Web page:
You can, too. The Meatless Monday website publishes new recipes every Monday. Or you can choose your own favorite meatless main dish.
Mediterraneanista’s Meatless Monday pick for today is a North African vegetable stew that’s a favorite in our family:
Couscous with Vegetables

Adapted from The Best Recipes in the World, by Mark Bittman
Serves 4

Takes 1 hour (with precooked or canned chickpeas)

4 tbs extra-virgin olive oil

1 or 2 large onions, roughly chopped
1 red bell pepper, stemmed, seeded, and roughly chopped

salt and black pepper to taste

1 tbs peeled and minced fresh ginger

1/2 tsp ground turmeric

1/8 tsp cayenne, or to taste

1 tsp ground coriander

3 cloves

1/2 tsp ground cinnamon

4 medium carrots, roughly chopped

1 lb winter squash, like butternut or pumpkin, trimmed and cut into chunks

2 medium zucchini, cut into chunks

vegetable stock or water

2 cups cooked or canned chickpeas
1/2 cup raisins
couscous, prepared according to directions

1. Prepare the ginger, turmeric, cayenne, coriander, cloves and cinnamon in a small prep bowl. Set aside. Put the olive oil in a large saucepan or flameproof casserole with a lid over medium heat. A minute or two later, add the onions and bell pepper, along with a couple of pinches of salt and 1/4 tsp black pepper (you should really taste the pepper in this dish). Cook, stirring occasionally, until the onions are quite tender, about 10 minutes. Add the spices and stir.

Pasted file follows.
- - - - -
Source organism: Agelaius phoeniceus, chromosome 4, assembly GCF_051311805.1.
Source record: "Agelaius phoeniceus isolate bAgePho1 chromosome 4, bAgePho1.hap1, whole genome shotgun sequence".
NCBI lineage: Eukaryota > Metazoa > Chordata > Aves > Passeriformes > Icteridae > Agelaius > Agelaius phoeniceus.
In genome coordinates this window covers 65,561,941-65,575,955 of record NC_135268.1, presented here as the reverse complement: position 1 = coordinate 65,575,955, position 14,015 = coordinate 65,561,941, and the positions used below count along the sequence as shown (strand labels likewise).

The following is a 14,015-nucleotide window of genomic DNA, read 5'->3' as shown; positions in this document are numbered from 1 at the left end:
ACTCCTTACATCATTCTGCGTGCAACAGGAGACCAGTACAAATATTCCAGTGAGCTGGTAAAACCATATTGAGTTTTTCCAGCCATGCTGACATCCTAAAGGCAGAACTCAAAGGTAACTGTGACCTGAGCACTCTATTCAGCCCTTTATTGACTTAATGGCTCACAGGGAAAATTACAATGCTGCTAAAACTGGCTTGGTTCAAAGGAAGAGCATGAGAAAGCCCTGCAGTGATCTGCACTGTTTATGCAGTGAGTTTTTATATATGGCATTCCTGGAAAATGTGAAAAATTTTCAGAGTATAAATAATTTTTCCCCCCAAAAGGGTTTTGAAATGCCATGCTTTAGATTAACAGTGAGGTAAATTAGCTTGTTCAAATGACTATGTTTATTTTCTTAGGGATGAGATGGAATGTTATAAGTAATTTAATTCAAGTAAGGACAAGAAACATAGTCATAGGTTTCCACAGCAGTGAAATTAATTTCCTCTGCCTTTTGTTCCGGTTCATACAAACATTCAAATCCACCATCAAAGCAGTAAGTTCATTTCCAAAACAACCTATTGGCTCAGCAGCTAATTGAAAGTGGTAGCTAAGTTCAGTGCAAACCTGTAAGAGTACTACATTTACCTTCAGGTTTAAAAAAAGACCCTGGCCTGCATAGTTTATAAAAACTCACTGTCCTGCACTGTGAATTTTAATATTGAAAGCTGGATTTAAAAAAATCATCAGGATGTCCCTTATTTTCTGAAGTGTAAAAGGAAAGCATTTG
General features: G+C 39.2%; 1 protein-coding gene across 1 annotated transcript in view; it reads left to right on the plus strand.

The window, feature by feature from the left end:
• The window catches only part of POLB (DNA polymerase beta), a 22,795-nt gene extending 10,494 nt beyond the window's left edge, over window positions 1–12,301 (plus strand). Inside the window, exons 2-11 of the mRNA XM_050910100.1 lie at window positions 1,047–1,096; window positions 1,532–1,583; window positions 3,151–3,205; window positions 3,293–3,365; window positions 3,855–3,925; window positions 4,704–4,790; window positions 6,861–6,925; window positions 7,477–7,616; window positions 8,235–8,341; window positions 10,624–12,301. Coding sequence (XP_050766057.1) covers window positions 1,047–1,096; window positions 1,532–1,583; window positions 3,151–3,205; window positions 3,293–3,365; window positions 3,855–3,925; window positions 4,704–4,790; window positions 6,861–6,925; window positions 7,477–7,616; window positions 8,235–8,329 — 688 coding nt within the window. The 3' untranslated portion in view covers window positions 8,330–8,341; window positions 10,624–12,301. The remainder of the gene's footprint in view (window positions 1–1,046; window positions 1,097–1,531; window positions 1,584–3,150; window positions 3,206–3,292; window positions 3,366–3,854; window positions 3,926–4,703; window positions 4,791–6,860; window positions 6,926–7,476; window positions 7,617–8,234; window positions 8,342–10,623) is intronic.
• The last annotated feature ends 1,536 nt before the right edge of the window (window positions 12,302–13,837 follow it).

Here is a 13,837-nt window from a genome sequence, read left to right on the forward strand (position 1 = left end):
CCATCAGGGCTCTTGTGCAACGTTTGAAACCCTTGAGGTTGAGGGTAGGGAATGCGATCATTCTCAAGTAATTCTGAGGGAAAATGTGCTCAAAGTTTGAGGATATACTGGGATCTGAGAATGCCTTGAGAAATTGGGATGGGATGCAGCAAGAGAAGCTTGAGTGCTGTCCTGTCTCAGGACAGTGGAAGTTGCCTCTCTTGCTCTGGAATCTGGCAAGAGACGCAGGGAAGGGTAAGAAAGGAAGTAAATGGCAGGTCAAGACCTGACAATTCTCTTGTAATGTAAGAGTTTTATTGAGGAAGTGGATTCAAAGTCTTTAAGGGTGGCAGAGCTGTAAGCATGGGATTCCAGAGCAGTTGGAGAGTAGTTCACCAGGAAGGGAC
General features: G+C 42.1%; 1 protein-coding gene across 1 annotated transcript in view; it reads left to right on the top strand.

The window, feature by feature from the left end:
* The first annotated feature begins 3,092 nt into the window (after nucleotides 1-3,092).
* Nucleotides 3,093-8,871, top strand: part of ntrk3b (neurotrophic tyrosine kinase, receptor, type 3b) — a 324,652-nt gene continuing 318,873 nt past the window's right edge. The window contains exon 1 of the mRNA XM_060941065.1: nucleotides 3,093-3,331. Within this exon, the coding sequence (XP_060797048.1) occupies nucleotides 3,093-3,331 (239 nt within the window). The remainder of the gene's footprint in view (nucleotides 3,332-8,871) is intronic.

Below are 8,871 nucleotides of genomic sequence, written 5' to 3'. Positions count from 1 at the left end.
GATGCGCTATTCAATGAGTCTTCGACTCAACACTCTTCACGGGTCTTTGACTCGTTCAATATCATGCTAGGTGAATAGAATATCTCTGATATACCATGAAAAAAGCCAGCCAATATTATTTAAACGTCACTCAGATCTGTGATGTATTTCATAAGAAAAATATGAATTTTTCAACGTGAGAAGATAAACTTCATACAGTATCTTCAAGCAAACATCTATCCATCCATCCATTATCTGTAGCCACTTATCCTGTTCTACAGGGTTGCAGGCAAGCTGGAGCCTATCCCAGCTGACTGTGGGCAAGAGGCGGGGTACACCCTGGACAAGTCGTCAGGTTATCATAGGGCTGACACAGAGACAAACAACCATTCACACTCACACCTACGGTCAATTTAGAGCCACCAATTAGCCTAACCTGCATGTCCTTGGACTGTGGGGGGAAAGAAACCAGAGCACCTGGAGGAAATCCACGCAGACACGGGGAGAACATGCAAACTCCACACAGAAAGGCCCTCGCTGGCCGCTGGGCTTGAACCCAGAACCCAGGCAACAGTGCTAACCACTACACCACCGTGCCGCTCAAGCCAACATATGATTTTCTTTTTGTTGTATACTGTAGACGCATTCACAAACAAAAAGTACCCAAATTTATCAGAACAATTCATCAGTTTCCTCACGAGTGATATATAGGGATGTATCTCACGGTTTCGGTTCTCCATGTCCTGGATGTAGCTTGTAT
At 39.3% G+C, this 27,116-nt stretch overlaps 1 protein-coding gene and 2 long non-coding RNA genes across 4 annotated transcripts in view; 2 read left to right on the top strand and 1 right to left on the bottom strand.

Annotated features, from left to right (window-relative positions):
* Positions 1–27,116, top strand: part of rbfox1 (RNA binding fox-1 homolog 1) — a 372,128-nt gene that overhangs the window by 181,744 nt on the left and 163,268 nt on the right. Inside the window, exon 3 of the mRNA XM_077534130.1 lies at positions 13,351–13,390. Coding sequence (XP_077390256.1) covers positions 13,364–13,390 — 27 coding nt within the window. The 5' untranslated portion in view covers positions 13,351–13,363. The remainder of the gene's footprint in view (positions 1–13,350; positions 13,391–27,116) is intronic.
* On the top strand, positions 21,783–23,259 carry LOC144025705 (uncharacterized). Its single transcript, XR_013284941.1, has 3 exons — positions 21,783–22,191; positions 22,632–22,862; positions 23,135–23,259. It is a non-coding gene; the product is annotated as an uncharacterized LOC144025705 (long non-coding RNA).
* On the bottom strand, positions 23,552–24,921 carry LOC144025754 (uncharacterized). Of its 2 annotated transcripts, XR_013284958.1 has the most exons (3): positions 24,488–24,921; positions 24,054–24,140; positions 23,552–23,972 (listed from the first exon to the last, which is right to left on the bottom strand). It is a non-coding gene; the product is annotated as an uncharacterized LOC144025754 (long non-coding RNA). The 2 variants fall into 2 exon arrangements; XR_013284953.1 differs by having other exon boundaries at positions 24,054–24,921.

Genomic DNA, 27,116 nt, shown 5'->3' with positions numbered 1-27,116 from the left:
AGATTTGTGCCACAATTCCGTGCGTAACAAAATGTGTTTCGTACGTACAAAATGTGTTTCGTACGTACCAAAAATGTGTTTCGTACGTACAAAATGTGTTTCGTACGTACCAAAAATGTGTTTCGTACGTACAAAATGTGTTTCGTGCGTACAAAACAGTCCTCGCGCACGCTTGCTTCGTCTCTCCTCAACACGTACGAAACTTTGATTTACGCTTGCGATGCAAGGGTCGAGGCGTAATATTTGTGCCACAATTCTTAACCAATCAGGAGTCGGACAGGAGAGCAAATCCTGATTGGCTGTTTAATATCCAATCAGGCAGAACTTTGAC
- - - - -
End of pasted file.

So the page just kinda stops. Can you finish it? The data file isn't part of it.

2. Add the carrots, winter squash and zucchini, along with a cup of stock. Turn the heat to low, cover and adjust the heat so the mixture simmers steadily. Cook until the carrots are tender, 20 to 30 minutes, checking and adding a bit more liquid if the mixture is drying out. Add the chickpeas and raisins and cook for another 10 minutes, adding liquid if the mixture is dry, raising the heat and boiling some of it off if the mixture seems too soupy (it should be like a stew).